Crime Library: Criminal Minds and Methods

Charles Cullen: Healthcare Serial Killer

Early Alert

He was on that shift at the Liberty Nursing Home and Rehabilitation Center in Allentown, PA, when another incident occurred. This time, someone took the fall, but it wasn't Cullen.

On May 7, 1998, writes Alexander, Francis Henry was in the hospital suffering from the repercussions of a serious car accident. He was in a great deal of pain. Nurse Kimberly Pepe was in charge of his case, and when he died, it was found that he'd received an unauthorized dose of insulin. They confronted Pepe and she denied that she'd given him any insulin. She had not checked his blood, she said, as reported in the Express-Times, because he had no history of diabetes. His medical history had indicated Parkinson's disease. Authorities instigated an investigation, which was ultimately inconclusive. Nevertheless, Pepe was fired.

Charles Cullen, mugshot
Charles Cullen, mugshot

Angry, she filed a discrimination claim with the Equal Employment Opportunity Commission, pointing out in her suit against the hospital that Cullen had been in the room as well: he had a patient there.  In addition, he was suspected of stealing drugs.  She insisted that she had been wrongly dismissed and discriminated against as a woman.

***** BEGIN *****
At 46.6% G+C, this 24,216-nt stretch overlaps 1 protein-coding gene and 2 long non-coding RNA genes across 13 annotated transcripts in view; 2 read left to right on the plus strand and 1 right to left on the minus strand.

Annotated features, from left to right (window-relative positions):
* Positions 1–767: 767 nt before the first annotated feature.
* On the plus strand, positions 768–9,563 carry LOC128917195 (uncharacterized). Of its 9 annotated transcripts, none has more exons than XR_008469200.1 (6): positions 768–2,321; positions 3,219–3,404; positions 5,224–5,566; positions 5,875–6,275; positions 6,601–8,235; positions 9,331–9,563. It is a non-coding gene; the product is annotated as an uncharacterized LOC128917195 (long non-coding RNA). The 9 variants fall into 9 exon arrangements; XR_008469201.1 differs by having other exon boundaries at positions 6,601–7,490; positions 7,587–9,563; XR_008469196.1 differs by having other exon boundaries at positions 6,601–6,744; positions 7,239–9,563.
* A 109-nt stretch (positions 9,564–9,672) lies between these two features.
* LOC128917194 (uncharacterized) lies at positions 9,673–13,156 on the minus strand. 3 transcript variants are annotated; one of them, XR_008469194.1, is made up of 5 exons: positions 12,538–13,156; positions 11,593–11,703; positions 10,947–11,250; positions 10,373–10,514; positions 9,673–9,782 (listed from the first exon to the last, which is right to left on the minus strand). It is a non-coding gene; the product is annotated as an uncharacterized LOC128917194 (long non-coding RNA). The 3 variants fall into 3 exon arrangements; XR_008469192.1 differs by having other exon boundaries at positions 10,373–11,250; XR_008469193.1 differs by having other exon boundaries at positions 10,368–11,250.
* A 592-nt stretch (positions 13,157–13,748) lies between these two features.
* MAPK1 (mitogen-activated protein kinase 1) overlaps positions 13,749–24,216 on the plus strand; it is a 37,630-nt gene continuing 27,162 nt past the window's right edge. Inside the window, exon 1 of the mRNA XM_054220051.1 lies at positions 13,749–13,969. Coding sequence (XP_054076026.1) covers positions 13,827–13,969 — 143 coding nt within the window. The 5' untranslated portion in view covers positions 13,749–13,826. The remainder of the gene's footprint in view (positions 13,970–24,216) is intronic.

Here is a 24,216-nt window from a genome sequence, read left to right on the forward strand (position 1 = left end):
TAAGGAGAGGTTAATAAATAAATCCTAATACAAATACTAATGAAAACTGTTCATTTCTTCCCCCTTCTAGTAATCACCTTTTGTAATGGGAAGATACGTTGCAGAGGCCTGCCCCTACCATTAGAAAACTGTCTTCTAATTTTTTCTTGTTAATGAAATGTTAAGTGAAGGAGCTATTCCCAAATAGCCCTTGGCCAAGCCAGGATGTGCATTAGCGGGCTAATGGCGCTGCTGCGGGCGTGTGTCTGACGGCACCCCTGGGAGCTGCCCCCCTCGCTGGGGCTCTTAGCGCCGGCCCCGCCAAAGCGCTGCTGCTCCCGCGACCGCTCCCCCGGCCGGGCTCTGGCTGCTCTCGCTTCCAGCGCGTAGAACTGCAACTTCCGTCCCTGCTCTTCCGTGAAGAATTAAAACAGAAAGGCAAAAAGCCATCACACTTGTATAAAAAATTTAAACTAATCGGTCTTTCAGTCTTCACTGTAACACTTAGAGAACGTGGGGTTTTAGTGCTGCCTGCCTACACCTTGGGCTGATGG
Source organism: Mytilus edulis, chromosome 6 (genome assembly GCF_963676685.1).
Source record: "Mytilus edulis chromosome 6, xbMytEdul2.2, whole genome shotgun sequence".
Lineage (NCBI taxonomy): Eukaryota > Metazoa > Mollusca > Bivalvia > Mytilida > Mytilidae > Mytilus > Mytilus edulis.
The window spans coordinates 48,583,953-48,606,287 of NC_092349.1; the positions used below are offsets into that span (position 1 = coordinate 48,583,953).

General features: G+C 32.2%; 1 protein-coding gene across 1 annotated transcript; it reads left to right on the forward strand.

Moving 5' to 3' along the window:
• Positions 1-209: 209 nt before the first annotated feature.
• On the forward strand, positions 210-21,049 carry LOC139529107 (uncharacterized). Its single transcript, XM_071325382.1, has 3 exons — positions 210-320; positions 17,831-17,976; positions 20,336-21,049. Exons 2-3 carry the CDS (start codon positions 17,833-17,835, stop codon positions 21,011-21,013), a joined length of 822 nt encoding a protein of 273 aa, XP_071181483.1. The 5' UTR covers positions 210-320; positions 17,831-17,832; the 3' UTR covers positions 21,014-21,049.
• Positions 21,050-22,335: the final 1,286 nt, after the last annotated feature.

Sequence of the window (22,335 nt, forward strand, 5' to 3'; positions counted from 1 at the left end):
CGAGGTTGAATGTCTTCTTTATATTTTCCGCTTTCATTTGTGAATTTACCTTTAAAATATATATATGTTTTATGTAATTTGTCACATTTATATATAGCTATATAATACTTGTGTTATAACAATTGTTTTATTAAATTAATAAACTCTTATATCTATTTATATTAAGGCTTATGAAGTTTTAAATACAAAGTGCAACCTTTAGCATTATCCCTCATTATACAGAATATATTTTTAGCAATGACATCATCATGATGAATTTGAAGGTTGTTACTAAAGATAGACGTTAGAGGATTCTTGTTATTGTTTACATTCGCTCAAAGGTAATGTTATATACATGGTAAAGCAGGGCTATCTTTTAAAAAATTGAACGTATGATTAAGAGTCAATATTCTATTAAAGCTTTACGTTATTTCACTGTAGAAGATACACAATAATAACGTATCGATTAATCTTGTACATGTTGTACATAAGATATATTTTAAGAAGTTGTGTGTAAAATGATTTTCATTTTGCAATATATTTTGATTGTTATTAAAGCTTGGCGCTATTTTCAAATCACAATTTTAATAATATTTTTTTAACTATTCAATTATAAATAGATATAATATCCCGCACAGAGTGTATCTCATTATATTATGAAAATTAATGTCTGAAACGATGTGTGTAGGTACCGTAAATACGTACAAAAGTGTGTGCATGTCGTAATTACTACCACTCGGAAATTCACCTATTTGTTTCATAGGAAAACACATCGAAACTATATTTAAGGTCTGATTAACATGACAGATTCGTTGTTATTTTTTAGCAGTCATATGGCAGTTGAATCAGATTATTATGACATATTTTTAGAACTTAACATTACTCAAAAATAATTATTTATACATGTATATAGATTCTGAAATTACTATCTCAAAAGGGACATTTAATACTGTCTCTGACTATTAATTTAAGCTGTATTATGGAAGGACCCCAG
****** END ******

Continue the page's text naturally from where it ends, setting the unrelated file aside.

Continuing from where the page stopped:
While the hospital later claimed that it had not been investigating Cullen at the time, he was in fact fired that same year for an issue related to medication delivery schedules. He went from there to Easton Hospital, while Pepe was left to stew over what she perceived as unfair handling of her case. In October 2001, her case was finally settled, which included a confidentiality agreement to prevent her from discussing it.

Liberty did notify the PA Department of Health about the medication error, but had no power to discipline Cullen. They didn't pass along their concerns (were not required to), and no one contacted authorities beyond the initial report.

With Cullen's arrest in 2003, Pepe was vindicated.


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